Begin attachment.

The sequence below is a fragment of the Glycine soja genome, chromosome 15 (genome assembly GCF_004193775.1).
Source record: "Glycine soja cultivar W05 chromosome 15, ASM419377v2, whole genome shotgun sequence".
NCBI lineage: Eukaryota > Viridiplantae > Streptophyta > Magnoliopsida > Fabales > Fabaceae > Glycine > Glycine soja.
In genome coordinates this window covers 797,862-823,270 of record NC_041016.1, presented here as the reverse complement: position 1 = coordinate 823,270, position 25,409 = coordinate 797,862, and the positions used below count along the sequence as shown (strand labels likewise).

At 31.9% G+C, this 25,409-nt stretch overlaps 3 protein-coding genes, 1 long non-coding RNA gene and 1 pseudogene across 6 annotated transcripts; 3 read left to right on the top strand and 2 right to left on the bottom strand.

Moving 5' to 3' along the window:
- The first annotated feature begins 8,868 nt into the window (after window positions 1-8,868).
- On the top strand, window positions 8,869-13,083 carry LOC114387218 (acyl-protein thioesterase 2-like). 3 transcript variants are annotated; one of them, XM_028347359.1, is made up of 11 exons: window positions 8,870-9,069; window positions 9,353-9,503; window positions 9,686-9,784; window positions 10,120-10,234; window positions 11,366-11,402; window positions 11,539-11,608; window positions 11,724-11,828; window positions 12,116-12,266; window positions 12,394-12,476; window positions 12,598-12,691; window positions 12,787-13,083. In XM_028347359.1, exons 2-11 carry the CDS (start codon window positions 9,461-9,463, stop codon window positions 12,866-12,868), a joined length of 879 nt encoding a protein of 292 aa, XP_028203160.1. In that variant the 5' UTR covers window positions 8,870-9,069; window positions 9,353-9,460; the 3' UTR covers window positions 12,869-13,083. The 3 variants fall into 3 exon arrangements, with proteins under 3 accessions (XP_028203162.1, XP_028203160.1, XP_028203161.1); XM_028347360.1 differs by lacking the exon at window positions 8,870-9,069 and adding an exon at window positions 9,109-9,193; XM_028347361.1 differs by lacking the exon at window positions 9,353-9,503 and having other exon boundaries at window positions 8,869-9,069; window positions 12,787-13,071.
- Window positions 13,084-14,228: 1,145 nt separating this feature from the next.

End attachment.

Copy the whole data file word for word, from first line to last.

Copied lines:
The sequence below is a fragment of the Glycine soja genome, chromosome 15 (genome assembly GCF_004193775.1).
Source record: "Glycine soja cultivar W05 chromosome 15, ASM419377v2, whole genome shotgun sequence".
NCBI lineage: Eukaryota > Viridiplantae > Streptophyta > Magnoliopsida > Fabales > Fabaceae > Glycine > Glycine soja.
In genome coordinates this window covers 797,862-823,270 of record NC_041016.1, presented here as the reverse complement: position 1 = coordinate 823,270, position 25,409 = coordinate 797,862, and the positions used below count along the sequence as shown (strand labels likewise).

At 31.9% G+C, this 25,409-nt stretch overlaps 3 protein-coding genes, 1 long non-coding RNA gene and 1 pseudogene across 6 annotated transcripts; 3 read left to right on the top strand and 2 right to left on the bottom strand.

Moving 5' to 3' along the window:
- The first annotated feature begins 8,868 nt into the window (after window positions 1-8,868).
- On the top strand, window positions 8,869-13,083 carry LOC114387218 (acyl-protein thioesterase 2-like). 3 transcript variants are annotated; one of them, XM_028347359.1, is made up of 11 exons: window positions 8,870-9,069; window positions 9,353-9,503; window positions 9,686-9,784; window positions 10,120-10,234; window positions 11,366-11,402; window positions 11,539-11,608; window positions 11,724-11,828; window positions 12,116-12,266; window positions 12,394-12,476; window positions 12,598-12,691; window positions 12,787-13,083. In XM_028347359.1, exons 2-11 carry the CDS (start codon window positions 9,461-9,463, stop codon window positions 12,866-12,868), a joined length of 879 nt encoding a protein of 292 aa, XP_028203160.1. In that variant the 5' UTR covers window positions 8,870-9,069; window positions 9,353-9,460; the 3' UTR covers window positions 12,869-13,083. The 3 variants fall into 3 exon arrangements, with proteins under 3 accessions (XP_028203162.1, XP_028203160.1, XP_028203161.1); XM_028347360.1 differs by lacking the exon at window positions 8,870-9,069 and adding an exon at window positions 9,109-9,193; XM_028347361.1 differs by lacking the exon at window positions 9,353-9,503 and having other exon boundaries at window positions 8,869-9,069; window positions 12,787-13,071.
- Window positions 13,084-14,228: 1,145 nt separating this feature from the next.